At least 174 Senegalese migrants have returned from Libya where they were detained whilst attempting to cross the Mediterranean. 

Abdoulaye Niass, one of the peoplewho returned today, told me his situation in Libya was dire:  

We were in prison. I spend almost 4 months there. We went there because we wanted to reach Europe. But they caught us at sea. Over there [in Libya], we didn't have food. We couldn’t sleep well. They were beating us.

The operation was organised by Senegalese authorities under the supervision of the International Organization for Migration (IOM).  

In 2016, IOM has supported at least 1,500 migrants to voluntarily return to their countries of origin.

Sudan's 'forgotten' pyramids

More than 200km (124 miles) from the Sudanese capital, Khartoum, the remains of an ancient city stand in the desert.

The Nubian pyramids in Meroe are smaller than the more famous ones in Egypt but there are many more of them.

BBC Travel Show's Ben Zand joined some guides making a trek to the site and found it unguarded and deserted of tourists.

Find out more @bbctravelshow

The 'forgotten' pyramids of Sudan

South Sudan minister defects to rebels

View more on twitter

A South Sudanese minister has resigned from the country's unity government to rejoin the rebel movement led by the former Vice-President Riek Machar. 

The minister, Gabriel Duop Lam, was appointed last year as part of a peace deal. 

He initially did not join Mr Machar when he fled the country following days of fighting in the capital, Juba, last July, but has now changed his mind. 

The defection follows the recent resignation of a senior general, Thomas Cirillo Swaka. 

South Sudan
South Sudan's three-year old civil war has displaced more than 3.5 million people

Kissing the ground in Ceuta

We are getting images of the moments after immigrants stormed through fence this morning to enter Ceuta, the Spanish enclave in North Africa.

Kissing ground

AFP reports that one person shouted: "I love you Mamma, long live Spain!"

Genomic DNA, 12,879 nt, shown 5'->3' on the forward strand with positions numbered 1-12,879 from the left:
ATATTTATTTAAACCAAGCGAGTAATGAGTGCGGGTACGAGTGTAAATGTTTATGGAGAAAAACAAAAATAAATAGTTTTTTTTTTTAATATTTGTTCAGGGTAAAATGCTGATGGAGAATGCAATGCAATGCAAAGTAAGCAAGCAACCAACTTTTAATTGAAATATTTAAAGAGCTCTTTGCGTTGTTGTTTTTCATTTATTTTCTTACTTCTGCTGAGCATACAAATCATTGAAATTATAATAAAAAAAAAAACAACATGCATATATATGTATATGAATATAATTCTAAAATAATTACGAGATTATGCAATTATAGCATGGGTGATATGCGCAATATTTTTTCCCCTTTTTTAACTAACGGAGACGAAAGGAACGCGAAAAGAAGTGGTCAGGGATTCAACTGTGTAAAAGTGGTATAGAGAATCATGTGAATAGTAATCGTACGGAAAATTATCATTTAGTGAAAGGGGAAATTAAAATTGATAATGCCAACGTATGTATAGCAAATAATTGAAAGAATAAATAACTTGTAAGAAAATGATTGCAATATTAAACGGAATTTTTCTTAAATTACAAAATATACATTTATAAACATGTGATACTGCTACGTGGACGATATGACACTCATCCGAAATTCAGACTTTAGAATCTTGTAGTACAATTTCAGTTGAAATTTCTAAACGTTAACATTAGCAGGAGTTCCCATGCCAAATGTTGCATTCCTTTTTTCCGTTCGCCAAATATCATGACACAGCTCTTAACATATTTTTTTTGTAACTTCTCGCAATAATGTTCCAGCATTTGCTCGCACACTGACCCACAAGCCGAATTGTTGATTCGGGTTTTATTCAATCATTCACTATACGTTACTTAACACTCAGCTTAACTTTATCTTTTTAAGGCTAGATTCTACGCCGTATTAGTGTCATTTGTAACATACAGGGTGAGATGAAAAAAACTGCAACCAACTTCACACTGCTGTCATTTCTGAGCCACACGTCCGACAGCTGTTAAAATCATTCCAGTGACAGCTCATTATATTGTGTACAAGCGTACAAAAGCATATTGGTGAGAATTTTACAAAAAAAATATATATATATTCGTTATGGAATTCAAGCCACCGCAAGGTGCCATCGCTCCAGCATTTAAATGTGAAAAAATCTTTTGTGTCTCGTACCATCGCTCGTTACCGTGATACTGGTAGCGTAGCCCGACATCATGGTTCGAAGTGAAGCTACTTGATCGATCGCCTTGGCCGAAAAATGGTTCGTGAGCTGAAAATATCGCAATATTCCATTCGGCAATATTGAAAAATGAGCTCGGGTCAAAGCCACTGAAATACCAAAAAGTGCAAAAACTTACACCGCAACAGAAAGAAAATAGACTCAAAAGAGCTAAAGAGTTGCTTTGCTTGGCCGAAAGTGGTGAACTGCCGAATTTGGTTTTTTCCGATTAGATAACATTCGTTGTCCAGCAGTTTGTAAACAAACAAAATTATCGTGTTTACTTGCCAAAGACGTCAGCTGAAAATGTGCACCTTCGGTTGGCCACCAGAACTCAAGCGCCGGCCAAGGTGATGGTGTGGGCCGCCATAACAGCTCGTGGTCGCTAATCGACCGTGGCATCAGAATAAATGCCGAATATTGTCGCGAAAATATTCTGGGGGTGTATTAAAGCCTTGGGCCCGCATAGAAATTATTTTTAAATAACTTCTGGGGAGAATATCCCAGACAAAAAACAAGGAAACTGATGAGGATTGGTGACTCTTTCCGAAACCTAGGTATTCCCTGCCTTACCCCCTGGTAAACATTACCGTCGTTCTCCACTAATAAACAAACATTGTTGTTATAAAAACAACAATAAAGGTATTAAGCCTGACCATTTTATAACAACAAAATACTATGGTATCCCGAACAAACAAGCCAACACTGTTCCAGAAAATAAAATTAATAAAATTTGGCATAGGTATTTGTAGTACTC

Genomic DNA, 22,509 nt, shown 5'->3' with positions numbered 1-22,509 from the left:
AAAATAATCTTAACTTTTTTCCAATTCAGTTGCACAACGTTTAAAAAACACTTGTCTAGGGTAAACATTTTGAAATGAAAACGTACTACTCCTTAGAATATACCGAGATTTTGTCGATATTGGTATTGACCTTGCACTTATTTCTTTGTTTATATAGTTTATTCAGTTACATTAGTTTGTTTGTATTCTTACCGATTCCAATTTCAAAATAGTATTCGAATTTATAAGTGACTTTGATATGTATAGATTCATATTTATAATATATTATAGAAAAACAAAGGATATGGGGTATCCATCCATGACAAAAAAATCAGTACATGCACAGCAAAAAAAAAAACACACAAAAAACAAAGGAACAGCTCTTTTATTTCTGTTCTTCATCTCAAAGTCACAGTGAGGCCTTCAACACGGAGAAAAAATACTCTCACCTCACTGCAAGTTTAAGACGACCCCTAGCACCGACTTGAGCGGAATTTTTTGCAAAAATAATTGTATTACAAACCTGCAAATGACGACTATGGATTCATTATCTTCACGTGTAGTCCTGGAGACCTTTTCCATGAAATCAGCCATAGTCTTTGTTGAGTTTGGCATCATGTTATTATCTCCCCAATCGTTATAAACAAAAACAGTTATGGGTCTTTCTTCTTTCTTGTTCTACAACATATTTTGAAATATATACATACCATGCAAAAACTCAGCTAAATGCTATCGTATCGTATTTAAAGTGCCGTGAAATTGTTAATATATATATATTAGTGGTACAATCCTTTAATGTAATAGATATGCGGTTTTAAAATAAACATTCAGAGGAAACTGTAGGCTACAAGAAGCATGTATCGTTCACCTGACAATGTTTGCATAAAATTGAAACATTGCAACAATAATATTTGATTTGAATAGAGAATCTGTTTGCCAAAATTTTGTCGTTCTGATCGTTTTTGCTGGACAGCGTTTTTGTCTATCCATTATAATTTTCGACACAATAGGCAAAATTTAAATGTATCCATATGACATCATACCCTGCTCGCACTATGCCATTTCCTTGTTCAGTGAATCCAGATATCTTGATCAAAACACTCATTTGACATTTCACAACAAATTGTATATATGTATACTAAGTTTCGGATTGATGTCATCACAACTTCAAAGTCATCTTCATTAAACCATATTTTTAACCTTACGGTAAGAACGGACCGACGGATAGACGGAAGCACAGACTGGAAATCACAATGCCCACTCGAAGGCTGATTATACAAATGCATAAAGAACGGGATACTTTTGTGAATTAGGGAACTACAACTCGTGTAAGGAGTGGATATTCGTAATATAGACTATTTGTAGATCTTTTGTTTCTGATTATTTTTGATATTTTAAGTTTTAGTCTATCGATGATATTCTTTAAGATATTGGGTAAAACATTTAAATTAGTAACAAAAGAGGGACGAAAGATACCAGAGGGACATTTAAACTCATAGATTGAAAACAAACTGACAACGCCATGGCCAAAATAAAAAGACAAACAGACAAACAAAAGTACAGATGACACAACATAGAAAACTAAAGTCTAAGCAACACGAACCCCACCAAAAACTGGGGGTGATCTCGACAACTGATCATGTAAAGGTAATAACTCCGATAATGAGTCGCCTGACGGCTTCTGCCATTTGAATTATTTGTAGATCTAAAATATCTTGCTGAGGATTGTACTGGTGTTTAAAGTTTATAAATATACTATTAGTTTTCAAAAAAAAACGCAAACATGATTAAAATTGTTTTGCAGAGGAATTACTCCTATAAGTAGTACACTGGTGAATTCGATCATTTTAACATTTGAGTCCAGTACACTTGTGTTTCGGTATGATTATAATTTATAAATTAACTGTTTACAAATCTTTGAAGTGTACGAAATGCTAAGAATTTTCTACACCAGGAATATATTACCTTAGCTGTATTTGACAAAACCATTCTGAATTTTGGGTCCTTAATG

A migrant holding a European Union flag sits on the ground with others after storming a fence to enter the Spanish enclave of Ceuta, Spain, Friday, Feb. 17, 2017. An emergency team in Ceuta is assisting more than 300 migrants who crossed the fence surrounding Spain"s enclave in North Africa early Friday, a spokesman for the local Red Cross said.

An emergency team in Ceuta is assisting more than 300 migrants, a spokesman for the local Red Cross told AFP.


Abidjan's accidental entrepreneur

Evelyne Masumbuko is the wife of an expat worker who found herself moving to Abidjan in Ivory Coast to join her husband in 2015. 

Anxious to make the move seamless and interesting for her family, she gathered all the information she could find about the new country and collected it into one portal. 

That information became a website for other expats and then grew into an entertainment channel, linking local Ivorian celebrities with visitors and fans. 

Evelyne tells the BBC how she become an entrepreneur, running a business that she accidentally created.

Ivory Coast's accidental ex-pat network entrepreneur

Kenyan Uber story goes viral

A short story about a Nairobi Uber driver has been shared online thousands of times after being posted on Facebook by law student Charles Muchori last week. 

View more on facebook

Mr Chanchori regularly posts stories on his page, but wasn't prepared for the response to this one, which has now attracted the interest of film-makers.